Here’s a collection of the seven most useless and excruciating general education classes you will encounter in your undergraduate education (which, by the way, costs on average 25 grand a year).
Pundits will tell you that a college education is not as rigorous as it used to be, and many classes are a waste of time. There is also a growing trend among colleges to steer students towards a more vocational-based education; however, not everyone has caved in, and many institutions of higher learning are still offering classes in such valuable subjects. Sure, a few will argue there is no such thing as a worthless degree, but try convincing your parents (or the bank) who pay for your classes the “educational merit” of some classes.
Here’s a collection of the seven most useless and excruciating general education classes you will encounter in your undergraduate education (which, by the way, costs on average 25 grand a year):
Introduction to Psychology: You’re probably not a psychology major, but your department insists you take Introduction to Psychology so you can be “more well-rounded”. Perhaps you can tolerate this class and satisfy that diversity requirement, but putting up with the newly minted freshmen psychology majors in the class who keep trying to psychoanalyze you after the first class session is a whole different story.
Communications: Communications might as well be officially confirmed as the major of most white Division 1A college athletes. Communication majors are the pun of most college jokes and a single class in this “discipline” will tell you why. You’ll probably be grouped with a few students who couldn’t decide on a major until their seventh year of college, and the only degree they could earn with such a random selection of classes was communications. Communications in itself isn’t half bad as a class; if there was ever an easy A, it’d be this class, but someone should point out to the overly enthusiastic majors in this field that if an employer wants to hire an expert on how humans communicate, they’d probably prefer someone with a Dr. before their name.
Gender, American, African, or Leisure Studies: These classes are also highly popular with Division 1 A college athletes, since for the most part they aren’t exactly banking on their education. Taking these classes can be a very enlightening experience – no doubt there. Unless, of course, you land a professor who spends the whole semester blaming you for every single bad thing that has happened to minorities and women. If you attend the University of Iowa, you can take classes in leisure studies, where you analyze, and analyze once again how people like to spend their free time.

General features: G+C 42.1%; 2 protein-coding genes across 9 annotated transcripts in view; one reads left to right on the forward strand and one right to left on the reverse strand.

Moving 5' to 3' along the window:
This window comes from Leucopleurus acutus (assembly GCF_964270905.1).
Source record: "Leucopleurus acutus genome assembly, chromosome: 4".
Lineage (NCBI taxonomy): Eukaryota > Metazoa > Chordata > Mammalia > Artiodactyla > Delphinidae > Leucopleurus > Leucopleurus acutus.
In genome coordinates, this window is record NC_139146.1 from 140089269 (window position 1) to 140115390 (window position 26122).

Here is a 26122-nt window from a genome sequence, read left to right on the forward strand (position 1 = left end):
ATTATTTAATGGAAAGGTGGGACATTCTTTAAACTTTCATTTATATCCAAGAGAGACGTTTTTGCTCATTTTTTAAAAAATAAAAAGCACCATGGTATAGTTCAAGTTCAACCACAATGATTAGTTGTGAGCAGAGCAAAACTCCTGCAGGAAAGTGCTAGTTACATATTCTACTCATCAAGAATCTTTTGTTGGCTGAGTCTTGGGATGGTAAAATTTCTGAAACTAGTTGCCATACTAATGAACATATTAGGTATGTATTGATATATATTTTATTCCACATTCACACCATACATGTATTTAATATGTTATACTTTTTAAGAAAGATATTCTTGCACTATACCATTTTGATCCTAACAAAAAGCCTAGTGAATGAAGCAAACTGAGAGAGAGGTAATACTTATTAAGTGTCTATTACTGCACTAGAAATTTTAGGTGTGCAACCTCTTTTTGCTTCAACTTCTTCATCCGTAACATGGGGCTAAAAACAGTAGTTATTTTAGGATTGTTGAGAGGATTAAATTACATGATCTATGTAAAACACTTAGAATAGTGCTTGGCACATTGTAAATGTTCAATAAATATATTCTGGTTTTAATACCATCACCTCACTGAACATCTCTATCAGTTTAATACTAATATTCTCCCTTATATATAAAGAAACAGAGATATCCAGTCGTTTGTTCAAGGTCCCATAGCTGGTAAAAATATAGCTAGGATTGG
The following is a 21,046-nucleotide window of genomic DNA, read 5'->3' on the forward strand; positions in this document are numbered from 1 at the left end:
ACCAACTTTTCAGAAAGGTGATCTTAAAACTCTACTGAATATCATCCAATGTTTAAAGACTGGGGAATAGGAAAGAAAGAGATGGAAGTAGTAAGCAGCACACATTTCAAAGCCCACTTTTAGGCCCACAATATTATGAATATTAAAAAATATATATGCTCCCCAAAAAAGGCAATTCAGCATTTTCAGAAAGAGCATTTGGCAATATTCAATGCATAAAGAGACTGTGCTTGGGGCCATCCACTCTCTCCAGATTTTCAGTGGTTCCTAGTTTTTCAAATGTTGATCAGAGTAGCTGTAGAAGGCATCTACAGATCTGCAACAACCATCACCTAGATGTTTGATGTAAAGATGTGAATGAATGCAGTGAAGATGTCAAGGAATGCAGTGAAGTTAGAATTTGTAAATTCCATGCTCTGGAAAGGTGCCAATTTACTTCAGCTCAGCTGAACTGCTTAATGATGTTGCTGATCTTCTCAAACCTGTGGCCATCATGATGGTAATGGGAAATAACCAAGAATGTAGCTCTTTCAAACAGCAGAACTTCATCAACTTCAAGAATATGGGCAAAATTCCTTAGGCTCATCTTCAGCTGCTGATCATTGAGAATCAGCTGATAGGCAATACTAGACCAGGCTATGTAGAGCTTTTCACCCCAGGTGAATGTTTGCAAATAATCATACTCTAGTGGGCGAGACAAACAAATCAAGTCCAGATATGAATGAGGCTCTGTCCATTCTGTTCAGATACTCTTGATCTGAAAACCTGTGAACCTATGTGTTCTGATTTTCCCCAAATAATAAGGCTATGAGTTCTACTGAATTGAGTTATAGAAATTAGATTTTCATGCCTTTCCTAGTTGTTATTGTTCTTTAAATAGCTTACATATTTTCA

Art History/Appreciation: Having the luxury of being able to muse over paintings from the eighth century sounds nice in theory, but in practicality, it’s a waste of most people’s time. Most of these classes are made up of well-off teenagers and your run of the mill hippies deliberating the meaning of Magritte’s drawings for three hour sessions, twice a week, for a full semester.
Learning from YouTube: Imagine a class where students watch YouTube videos and then discuss them. Such an option is available at Pitzer College in California, and if you think this class isn’t rigorous – you’re wrong! As part of the course requirement, students need to also leave comments on videos too.
1990s Popular Culture, Star Trek, or Legal Cinema: According to the University of Indiana ad George Washington University, Star Trek is worthy of its own course at reputable institutes of higher learning. We agree, can you come up with a better way to identify and critically discuss philosophy than watching all 79 episodes of Star Trek? Law students can learn more about their prospective career by taking a course on Legal Cinema; chances are the midterm will have plenty to do with Law and Order.
The Art of Walking and Learning to Golf: College needs to be accessible to everyone and should not discriminate against preschoolers; hence, Kentucky’s Centre College is offering this comprehensive course on walking. Learning to Golf is another class that will contribute to a very well-rounded and diverse Liberal Arts education and better prepare you to compete in the worldwide market, or it can be used as pretty damning evidence by those who thinks you don’t need a degree to become successful. Either way, sign us up.
Now, if you can’t manage to get into the above classes due to their popularity with the average college student, we have a few honorable mentions you could also consider: The American Vacation (perfect for Leisure Studies majors), Surfing Studies, Science of Harry Potter, and Medieval Studies.